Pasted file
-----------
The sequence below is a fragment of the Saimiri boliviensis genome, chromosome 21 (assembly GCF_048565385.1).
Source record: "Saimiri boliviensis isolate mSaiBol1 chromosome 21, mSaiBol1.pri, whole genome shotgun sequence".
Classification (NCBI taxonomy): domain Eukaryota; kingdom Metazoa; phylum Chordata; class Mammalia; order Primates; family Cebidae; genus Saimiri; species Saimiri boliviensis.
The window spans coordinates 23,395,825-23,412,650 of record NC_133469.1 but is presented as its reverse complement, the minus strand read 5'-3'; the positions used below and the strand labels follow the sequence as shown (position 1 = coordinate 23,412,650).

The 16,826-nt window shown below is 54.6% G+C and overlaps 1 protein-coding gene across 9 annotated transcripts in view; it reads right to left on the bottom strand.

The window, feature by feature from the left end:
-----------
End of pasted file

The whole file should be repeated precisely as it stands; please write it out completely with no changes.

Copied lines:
The sequence below is a fragment of the Saimiri boliviensis genome, chromosome 21 (assembly GCF_048565385.1).
Source record: "Saimiri boliviensis isolate mSaiBol1 chromosome 21, mSaiBol1.pri, whole genome shotgun sequence".
Classification (NCBI taxonomy): domain Eukaryota; kingdom Metazoa; phylum Chordata; class Mammalia; order Primates; family Cebidae; genus Saimiri; species Saimiri boliviensis.
The window spans coordinates 23,395,825-23,412,650 of record NC_133469.1 but is presented as its reverse complement, the minus strand read 5'-3'; the positions used below and the strand labels follow the sequence as shown (position 1 = coordinate 23,412,650).

The 16,826-nt window shown below is 54.6% G+C and overlaps 1 protein-coding gene across 9 annotated transcripts in view; it reads right to left on the bottom strand.

The window, feature by feature from the left end: